I knew I deserved a chorus of eye rolls even as the words were leaving my mouth, but I was helpless against the logic-altering clutches of Mom Instinct. Like generations before me, I was compelled beyond all reason to say it: “I hope you girls appreciate what you’re getting to do right now! When I was a girl, I would have loved the chance…”
I fully realize that no child in the history of the human race has adopted a sudden awe for his or her circumstances based on that premise. Wonder by proxy just doesn’t work. However, I felt sure that I would be required to turn in my mom badge at the end of the day if I didn’t at least try to impart a little perspective. I mean, this is where we were walking:
And this is what the girls were saying about it: “Myyyy feeeeeeeet huuuuurrrrrt! I’m tiiiiiiiiiiiired of walking! Can we siiiiiiiiiit now?” (Never mind that we had been walking a grand total of half an hour, twenty minutes of which had already been dedicated to sitting breaks… which the girls used to play hopscotch, because no child in the history of the human race has ever voluntarily sat for longer than 2.5 seconds.) Their feet were fine; they were just bored, which is why I launched into my eye-rolling speech about how they were getting to explore Rome, an epic historical treasure trove that people from all over the world would love to see, and empire this and SPQR that, and—“Mooooomm, I’m hungry again!” Reductio ad absurdum.
This is absolutely a post for those of you who had thought we were some kind of family travel geniuses whose children channel equal parts Rick Steves and Von Trapp (ha! and again I say, ha!), but it’s also a post for me. I need the reminder that it’s okay—good, even—for my kids and I to experience life from different points of view. While I’m all but hyperventilating over how cool it is that the girls get to grow up in Italy and speak two languages and eat cornetti alla marmellata for breakfast and skip down to Rome for Easter weekend, they’re absorbing the same circumstances as matter-of-factly as they do the shoes on their feet. My wow is their normal, and it can bum me out to realize we’re not celebrating on the same page. What I forget, though, is that their normal is happy. They’re happy. My trying to hype up their experience isn’t going to change that happiness, nor should it.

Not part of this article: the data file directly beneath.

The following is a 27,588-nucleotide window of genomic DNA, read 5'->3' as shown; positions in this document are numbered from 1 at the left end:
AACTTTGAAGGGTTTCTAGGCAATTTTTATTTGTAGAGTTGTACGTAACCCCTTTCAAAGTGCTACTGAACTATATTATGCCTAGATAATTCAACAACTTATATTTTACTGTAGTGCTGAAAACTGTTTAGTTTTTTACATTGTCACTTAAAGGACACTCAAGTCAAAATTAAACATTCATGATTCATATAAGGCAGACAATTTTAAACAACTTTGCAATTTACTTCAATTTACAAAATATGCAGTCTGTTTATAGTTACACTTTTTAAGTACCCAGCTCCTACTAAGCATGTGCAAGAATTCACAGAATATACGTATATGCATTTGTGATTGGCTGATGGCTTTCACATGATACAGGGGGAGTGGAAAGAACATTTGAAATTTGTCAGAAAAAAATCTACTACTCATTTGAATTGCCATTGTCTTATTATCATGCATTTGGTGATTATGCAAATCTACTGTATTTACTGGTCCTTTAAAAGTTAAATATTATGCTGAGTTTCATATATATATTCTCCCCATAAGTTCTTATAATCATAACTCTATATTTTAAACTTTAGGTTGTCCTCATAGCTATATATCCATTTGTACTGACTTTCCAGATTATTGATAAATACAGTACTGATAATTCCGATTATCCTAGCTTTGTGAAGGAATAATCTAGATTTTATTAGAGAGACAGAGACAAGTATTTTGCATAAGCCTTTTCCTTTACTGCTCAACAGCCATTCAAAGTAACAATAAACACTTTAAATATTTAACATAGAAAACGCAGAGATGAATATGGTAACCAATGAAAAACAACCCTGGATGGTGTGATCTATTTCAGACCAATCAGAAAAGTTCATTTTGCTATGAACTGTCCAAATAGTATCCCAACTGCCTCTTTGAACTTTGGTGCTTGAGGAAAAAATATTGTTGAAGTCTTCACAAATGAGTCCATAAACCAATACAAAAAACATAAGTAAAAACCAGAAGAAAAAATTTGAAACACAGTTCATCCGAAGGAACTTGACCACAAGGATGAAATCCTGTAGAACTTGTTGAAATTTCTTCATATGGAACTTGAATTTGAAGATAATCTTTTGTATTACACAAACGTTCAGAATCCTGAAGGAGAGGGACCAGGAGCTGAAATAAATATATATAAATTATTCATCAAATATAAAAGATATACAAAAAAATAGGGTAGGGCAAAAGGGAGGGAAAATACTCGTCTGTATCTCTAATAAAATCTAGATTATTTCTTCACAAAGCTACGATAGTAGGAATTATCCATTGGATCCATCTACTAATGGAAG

When I take a step back from myself, it’s easier to remember that my girls’ individuality is a gift here as elsewhere. True, they’re not bowled over by the significance of playing where chariots used to race, but they’ll remember their dad teaching them how to throw the Aerobie and their mom demonstrating her terrible aim (“That was better than usual, Mommy!”), and even if the Palatine backdrop doesn’t make it into those memories, they’ll still be gold. And no, they’re not especially concerned with the historical intricacies of the castle we spent all afternoon exploring, but I doubt they’ll soon forget jumping on the wooden trapdoor or locking each other in the dungeons, and I wouldn’t trade their belly laughs for all the intellectual reverence in the world.